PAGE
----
The U.S. Federal Communications Commission (FCC) was chastised this week in a Government Accounting Office (GAO) report highlighting problems in the wireless industry and criticizing the FCC for failing to provide sufficient oversight. As the net neutrality battle simmers in the background, the GAO report sends mixed signals to the FCC.
The 71-page GAO report contains a number of illuminating facts and interesting statistics. According to the report, 31 percent of mobile customers find their bill confusing, and 34 percent have been shocked by unexpected charges.
Perhaps the two most compelling figures, though, are that 84 percent are very or somewhat satisfied with their wireless service, but 42 percent of customers that considered switching carriers did not do so because of early termination fees.
Early termination fees, coincidentally, are the focus of the FCC's most recent inquiry. The FCC gave Verizon until December 17th to provide the rationale behind its doubling of the fee for early termination of the contract agreement to $350.
The timing and content of the report from the GAO come at a time when the FCC has already vastly expanded its efforts to rein in the wireless industry. Ironically, the criticism from the GAO that the FCC is not doing enough to oversee the wireless industry and protect consumer interests is in direct contrast with the message the FCC has been getting from the GOP, which is more along the lines of "back off, there's nothing to see here."
Ken Ferree, the president of the Progress and Freedom Foundation, a conservative think tank, took issue with the FCC taking steps to establish some guidelines and ground rules for wireless service providers. Ferree stated "I'm troubled to learn that the FCC is embarking on an exercise that would probably result in rules that are unconstitutional and almost certainly beyond the FCC's statutory jurisdiction."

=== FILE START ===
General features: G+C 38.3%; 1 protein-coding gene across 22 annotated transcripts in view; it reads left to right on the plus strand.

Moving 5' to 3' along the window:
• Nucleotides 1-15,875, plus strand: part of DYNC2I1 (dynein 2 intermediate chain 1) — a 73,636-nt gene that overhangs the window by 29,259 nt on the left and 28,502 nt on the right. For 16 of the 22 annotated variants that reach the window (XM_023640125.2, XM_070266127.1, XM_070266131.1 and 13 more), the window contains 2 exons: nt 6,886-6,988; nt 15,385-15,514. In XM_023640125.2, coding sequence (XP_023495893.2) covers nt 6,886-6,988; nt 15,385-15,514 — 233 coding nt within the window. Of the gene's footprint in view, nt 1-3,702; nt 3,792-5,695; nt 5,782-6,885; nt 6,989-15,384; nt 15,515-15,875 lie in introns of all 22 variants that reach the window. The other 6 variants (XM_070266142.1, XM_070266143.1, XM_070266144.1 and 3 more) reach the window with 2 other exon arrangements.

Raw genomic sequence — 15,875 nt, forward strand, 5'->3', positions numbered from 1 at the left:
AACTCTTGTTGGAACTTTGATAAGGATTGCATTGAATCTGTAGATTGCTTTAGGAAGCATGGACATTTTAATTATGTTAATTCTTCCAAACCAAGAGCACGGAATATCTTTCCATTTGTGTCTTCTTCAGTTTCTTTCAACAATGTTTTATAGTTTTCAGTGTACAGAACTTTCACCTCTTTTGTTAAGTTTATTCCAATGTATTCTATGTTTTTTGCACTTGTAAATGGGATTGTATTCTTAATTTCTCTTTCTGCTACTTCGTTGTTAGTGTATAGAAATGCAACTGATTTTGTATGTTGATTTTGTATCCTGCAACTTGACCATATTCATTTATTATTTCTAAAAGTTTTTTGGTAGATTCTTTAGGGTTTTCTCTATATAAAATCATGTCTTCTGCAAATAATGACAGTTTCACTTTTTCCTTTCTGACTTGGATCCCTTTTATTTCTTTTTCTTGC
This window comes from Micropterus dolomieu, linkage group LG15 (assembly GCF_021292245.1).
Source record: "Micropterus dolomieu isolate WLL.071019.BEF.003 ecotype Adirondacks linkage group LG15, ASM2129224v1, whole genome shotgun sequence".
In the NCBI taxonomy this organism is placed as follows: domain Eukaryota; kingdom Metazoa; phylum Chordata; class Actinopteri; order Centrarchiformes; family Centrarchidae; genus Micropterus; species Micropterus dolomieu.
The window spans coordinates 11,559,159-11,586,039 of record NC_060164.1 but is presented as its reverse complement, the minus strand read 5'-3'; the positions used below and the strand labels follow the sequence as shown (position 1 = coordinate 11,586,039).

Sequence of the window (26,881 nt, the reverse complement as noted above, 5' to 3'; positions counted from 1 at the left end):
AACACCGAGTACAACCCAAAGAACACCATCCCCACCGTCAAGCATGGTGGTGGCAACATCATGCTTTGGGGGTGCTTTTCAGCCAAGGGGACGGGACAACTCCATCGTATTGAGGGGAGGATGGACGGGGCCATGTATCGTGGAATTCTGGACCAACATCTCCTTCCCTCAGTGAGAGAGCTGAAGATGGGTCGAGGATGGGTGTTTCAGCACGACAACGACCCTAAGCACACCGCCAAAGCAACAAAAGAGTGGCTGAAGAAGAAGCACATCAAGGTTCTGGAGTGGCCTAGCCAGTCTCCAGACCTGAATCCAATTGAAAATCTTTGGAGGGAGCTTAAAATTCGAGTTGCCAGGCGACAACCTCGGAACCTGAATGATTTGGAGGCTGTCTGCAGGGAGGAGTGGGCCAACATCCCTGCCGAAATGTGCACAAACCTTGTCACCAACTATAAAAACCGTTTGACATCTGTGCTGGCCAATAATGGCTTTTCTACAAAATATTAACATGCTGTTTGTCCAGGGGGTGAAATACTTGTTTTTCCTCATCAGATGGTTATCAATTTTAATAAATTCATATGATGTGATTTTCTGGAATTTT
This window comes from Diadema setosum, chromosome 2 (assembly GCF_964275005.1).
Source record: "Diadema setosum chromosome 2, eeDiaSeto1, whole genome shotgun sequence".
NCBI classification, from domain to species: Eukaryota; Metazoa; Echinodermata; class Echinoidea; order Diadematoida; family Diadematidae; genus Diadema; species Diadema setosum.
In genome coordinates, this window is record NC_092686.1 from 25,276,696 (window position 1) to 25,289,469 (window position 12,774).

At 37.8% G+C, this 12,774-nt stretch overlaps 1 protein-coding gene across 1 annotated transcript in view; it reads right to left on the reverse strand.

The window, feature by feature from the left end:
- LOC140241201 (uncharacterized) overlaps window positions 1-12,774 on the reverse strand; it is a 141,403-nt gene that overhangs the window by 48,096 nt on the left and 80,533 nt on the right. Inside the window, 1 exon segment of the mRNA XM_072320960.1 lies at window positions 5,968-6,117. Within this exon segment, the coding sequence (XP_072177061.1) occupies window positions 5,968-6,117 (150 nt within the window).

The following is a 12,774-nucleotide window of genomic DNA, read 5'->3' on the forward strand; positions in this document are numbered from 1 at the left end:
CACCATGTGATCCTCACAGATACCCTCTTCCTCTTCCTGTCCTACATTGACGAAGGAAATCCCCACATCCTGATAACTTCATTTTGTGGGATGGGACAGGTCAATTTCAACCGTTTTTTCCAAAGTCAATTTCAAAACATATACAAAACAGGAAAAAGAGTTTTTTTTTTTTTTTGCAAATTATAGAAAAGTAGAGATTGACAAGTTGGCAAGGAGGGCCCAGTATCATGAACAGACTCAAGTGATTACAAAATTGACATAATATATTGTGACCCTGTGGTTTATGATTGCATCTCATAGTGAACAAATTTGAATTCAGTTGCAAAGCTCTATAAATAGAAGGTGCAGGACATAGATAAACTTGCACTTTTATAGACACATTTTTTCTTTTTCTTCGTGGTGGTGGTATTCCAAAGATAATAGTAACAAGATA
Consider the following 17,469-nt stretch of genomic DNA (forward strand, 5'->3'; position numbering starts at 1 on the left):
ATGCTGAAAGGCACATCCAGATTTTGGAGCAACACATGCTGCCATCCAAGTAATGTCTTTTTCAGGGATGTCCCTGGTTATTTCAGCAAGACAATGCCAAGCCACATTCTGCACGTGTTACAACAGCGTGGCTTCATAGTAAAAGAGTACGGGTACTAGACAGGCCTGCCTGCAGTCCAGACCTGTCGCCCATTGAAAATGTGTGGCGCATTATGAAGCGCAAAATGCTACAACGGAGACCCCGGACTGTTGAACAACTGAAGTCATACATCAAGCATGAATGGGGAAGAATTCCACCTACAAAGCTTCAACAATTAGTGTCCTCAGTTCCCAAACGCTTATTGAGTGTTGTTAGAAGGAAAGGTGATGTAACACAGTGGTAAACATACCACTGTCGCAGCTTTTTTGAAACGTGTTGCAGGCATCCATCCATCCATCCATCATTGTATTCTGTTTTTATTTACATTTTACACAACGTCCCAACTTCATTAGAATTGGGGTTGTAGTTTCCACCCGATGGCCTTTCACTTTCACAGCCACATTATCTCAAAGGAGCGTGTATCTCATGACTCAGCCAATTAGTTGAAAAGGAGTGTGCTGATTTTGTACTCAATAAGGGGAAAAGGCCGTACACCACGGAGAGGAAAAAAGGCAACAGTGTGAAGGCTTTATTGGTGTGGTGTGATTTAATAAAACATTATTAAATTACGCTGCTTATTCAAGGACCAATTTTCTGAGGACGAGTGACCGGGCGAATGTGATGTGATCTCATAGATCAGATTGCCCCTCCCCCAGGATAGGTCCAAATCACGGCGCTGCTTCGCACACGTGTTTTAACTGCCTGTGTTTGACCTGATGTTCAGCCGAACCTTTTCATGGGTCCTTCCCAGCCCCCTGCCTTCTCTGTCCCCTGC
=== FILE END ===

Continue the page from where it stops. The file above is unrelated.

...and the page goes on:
Senator Kay Bailey Hutchison (R-Texas), currently running for governor of the state of Texas, applauded FCC efforts to filter and censor Web content, yet was also one of the first lawmakers to protest the FCC attempts to establish rules for net neutrality, stating "these new regulatory mandates and restrictions could stifle investment incentives."
Make no mistake, net neutrality is a high stakes battle. To determine the motives behind supporting or opposing FCC oversight of the wireless industry, simply follow the money. Senator John McCain (R-Arizona) has proposed a bill to prevent the FCC from implementing net neutrality, and is also the largest beneficiary of campaign contributions from the wireless industry. I'm sure it's a pure coincidence.
Of course, the Democrats also receive large donations from the industry. Big business likes to hedge its bets by playing both sides of the aisle. Its no secret, though, that the GOP is more 'corporate friendly' than their counterparts across the aisle.
The GAO report itself seems to have an agenda. In chastising the FCC for not doing more to control the wireless industry and protect consumers, the GAO report not-so-subtly refutes the claims that such oversight is outside of the FCC's jurisdiction.
There is still a substantial amount of dust to settle in the ongoing debate over net neutrality. It will be interesting to watch the political tug-of-war that goes on behind the scenes of the ongoing discussion between the FCC, the wireless industry, and consumers.